Share your musings with Writeboard: Behold the power of text. Writeboard, a free service from 37signals, lets you create and store any number of text documents online. You can even invite collaborators to view and edit the files. Just give the document a name, enter your e-mail address, add a password, and you're ready to create your first shared file. The clean interface highlights your edits, and e-mailing invitations to collaborators is quick and simple. The service also retains previous versions, so you can roll back unwanted changes. (Read about 37signals' Backpack personal organizer in the following section.)
Blog in an instant with Writely: Like Writeboard, Writely is a free Web-based word processor that supports collaboration, tracks revisions, and stores and displays your documents online. Files are limited to 500KB in size, but Writely distinguishes itself from other such services by allowing you to publish to a blog, and to upload existing documents by e-mail.
Stuff your data in your Backpack: Before, whenever you wanted to travel with a laptop, you would have to load all the files you'd need onto the machine in advance. Now you can put your to-do lists, notes, and other essential files and photos onto one clean, clear Web page. 37signals' Backpack, a Web-based personal organizer, will even send e-mail and mobile phone reminders when tasks are due. Backpack isn't just a personal organizer--you can share pages, and group items by using tags. The service lets you save up to five pages and send as many as ten reminders for free, but adding files and images to the pages costs from $5 to $19 a month. Paying customers receive from 25 to 1000 pages, 80MB to 500MB of storage, and 100 to 300 reminders. If Backpack is more organization than you need, its lightweight cousin, Ta-Da Lists, is an alternative.
Gather your team at Basecamp: Basecamp, also by 37signals, is Backpack's heavy-hitting big sibling--a full-blown Web-based project manager that permits you to track team members' responsibilities, the time they spend on various tasks, and the group's messages related to the project. The service is free for one project, with some limitations. Fee-based plans are priced from $12 per month for up to three projects to $99 a month for an unlimited number of projects.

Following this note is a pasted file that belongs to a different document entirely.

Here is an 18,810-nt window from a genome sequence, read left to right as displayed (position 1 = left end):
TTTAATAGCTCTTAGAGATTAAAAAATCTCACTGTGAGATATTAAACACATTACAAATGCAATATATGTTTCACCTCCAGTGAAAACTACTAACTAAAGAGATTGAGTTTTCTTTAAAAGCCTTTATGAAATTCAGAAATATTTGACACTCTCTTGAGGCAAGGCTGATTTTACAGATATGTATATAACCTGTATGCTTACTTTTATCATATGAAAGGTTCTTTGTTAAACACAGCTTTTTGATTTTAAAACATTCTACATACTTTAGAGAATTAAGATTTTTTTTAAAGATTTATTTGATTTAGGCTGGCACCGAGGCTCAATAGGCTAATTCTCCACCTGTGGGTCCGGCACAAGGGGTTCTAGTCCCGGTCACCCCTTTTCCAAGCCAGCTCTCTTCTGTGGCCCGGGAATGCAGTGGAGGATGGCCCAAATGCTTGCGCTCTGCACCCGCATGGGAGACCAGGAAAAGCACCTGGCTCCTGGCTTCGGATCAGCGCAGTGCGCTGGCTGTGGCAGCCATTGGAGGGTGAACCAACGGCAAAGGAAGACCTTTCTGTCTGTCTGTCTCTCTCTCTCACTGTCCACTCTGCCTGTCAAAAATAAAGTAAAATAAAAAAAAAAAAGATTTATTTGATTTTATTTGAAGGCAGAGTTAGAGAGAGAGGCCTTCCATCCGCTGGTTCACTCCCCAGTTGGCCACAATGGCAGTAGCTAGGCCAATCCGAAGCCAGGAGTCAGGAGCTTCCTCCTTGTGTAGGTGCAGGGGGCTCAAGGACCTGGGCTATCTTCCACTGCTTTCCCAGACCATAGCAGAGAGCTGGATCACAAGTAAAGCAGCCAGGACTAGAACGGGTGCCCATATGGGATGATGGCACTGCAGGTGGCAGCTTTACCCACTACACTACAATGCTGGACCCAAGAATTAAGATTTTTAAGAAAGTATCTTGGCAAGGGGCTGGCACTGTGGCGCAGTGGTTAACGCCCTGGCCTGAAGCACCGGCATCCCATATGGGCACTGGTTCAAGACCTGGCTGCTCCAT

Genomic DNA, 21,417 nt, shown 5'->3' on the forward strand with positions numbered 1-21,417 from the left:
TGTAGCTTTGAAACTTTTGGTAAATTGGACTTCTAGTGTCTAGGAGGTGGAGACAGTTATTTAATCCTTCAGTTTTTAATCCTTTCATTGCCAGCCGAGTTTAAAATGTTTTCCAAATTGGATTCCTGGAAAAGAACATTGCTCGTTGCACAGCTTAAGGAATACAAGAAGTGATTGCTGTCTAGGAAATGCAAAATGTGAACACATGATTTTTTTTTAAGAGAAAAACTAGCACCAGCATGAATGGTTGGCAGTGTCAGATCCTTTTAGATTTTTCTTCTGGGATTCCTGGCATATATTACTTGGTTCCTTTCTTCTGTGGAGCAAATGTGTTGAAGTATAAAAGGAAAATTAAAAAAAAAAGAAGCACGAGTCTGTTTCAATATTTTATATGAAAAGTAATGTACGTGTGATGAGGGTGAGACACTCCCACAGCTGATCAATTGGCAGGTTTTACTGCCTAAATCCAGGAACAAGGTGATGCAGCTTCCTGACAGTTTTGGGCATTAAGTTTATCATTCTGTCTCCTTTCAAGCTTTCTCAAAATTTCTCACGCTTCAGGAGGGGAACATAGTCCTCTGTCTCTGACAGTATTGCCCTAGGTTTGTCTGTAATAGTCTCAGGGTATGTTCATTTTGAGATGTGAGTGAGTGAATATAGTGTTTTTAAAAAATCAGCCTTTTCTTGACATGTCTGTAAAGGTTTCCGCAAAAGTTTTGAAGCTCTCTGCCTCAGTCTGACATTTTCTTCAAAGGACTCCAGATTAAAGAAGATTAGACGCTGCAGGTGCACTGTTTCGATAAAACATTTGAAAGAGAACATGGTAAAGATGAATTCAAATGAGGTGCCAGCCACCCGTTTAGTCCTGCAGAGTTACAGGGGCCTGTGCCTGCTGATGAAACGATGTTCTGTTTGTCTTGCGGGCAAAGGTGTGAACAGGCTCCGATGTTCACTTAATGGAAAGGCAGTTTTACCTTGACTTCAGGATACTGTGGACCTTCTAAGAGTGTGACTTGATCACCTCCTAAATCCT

HipCal puts your days in order: If you think online calendars are too slow and have too few of the features you need, this free calendar service may change your mind. HipCal will hook you with its snappy interface, address book, group calendaring, and content tagging. The service can even send a text message to your cell phone when an appointment draws near. Now even squares can get hip.
Planzo keeps you up-to-date: Rising Concepts' Planzo: The Online Planning Community has a cutesy name, but it also has some nifty features that HipCal and other online calendars lack, such as the ability to e-mail alerts for an impending appointment. The service's interface is easy to customize, and you can sync your calendars with those of friends who have also signed up for the free service. Two other nice features let you attach files and photos to your notes, as well as create sharable to-do lists.
Note to self--Remember the Milk: More than just a to-do list manager, Remember the Milk acts like a full-blown calendar, but without the row-and-column display. Separating your life into Personal, Study, and Work tasks (categories you can change), you enter task reminders as you would in any other calendar; you can even create shared calendars for your group projects. Remember the Milk stands apart from other free online calendar/scheduling services in its support for the iCalendar format for importing and exporting calendars, as well as in its ability to publish your various tasks as a news feed.